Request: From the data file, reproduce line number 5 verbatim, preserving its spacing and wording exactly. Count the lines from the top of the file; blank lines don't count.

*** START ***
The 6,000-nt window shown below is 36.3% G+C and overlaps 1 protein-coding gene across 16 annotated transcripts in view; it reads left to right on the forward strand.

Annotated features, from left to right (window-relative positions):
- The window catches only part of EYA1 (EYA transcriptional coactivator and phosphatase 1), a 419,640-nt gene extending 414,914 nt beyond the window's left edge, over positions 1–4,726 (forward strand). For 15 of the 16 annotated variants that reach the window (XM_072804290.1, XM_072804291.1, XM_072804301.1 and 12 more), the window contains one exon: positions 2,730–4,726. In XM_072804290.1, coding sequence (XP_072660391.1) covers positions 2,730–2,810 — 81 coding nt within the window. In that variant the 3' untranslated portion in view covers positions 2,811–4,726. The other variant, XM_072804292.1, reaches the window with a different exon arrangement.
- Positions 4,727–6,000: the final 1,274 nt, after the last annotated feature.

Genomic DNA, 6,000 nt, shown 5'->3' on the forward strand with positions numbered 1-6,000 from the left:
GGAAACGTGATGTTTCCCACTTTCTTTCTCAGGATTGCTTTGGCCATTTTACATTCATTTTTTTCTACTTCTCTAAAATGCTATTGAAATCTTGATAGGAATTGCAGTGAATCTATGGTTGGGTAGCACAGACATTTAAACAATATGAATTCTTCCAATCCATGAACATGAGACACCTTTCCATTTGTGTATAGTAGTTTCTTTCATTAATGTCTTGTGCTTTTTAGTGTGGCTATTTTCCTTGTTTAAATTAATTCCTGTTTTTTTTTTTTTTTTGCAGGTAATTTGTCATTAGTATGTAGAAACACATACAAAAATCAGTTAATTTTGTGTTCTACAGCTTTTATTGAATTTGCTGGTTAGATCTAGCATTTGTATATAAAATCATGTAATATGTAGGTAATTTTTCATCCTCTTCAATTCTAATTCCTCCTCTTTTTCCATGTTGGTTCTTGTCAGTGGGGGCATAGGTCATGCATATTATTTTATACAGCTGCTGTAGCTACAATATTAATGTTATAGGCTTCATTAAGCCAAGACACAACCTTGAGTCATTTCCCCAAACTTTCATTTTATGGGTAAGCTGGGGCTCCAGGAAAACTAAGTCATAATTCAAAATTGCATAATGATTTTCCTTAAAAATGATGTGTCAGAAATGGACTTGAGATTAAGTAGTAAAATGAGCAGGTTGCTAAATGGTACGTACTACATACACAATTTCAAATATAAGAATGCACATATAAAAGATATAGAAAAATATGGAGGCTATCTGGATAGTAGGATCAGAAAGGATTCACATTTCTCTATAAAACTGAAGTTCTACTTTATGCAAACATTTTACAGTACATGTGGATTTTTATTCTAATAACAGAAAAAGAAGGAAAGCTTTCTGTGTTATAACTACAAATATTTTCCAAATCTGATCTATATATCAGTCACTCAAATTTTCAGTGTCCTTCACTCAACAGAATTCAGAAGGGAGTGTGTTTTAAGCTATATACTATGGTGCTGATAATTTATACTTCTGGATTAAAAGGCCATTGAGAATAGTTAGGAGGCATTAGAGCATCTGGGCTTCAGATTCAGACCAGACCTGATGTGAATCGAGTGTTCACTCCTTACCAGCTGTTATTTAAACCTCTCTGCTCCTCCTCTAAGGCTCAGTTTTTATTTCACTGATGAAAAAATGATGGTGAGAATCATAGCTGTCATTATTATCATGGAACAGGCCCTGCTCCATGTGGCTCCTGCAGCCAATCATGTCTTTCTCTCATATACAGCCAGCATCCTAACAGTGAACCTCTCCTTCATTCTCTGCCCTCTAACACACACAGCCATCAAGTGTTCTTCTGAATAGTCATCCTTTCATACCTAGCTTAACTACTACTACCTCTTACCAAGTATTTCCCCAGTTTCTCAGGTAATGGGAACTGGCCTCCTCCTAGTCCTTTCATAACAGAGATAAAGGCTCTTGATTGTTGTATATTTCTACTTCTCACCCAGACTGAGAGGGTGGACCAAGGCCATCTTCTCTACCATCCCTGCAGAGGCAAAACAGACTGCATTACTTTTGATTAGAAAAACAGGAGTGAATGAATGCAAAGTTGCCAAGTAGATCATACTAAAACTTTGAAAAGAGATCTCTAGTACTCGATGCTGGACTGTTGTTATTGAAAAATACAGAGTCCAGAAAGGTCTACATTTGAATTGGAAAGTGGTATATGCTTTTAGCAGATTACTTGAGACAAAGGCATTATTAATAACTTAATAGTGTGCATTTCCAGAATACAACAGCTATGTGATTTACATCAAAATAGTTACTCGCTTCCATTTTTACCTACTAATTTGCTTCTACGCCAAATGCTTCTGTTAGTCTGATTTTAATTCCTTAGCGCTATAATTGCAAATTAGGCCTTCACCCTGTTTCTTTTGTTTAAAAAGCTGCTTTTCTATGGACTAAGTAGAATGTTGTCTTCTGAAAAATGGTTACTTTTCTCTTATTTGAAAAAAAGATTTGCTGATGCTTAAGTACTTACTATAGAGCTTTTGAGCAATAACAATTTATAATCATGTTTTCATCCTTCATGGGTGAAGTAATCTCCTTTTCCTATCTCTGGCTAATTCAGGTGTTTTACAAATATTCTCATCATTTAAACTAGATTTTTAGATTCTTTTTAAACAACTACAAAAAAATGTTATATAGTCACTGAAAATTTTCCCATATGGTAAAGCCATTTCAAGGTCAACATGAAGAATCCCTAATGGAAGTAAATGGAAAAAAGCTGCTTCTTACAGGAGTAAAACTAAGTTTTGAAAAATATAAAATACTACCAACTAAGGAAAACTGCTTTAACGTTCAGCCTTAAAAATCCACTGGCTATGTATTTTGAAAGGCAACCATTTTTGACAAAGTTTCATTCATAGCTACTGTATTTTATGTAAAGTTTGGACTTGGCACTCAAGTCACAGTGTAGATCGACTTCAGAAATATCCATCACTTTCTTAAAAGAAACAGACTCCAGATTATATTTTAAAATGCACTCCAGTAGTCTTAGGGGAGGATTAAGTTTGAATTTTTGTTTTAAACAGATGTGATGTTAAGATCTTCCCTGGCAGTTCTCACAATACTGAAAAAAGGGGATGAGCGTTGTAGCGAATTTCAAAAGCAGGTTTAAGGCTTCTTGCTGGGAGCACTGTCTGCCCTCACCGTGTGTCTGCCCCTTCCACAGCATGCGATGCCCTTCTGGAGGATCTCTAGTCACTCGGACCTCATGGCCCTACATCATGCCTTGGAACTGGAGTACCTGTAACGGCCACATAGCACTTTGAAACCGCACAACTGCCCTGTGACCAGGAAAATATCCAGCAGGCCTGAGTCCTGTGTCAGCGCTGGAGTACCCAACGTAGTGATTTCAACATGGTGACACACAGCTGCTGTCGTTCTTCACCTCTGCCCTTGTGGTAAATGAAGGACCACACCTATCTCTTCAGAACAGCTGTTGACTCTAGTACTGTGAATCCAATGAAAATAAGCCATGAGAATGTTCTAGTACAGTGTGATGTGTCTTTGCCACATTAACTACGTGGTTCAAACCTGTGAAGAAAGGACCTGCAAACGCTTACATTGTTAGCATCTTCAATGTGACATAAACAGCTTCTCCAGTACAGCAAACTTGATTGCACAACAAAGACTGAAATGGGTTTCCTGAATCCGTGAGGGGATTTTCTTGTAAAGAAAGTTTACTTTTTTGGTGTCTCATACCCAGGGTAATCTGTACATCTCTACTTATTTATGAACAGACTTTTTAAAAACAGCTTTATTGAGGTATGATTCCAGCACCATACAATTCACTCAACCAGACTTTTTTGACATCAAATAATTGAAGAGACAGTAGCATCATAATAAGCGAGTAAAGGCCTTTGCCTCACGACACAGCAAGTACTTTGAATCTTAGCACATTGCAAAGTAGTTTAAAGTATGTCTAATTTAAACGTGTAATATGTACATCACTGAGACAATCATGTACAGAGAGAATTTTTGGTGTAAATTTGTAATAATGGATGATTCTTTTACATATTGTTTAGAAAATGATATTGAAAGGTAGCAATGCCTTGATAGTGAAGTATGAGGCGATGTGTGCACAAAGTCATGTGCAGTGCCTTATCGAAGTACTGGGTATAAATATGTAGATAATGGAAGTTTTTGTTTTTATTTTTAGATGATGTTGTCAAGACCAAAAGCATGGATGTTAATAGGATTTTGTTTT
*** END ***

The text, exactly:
Genomic DNA, 6,000 nt, shown 5'->3' on the forward strand with positions numbered 1-6,000 from the left: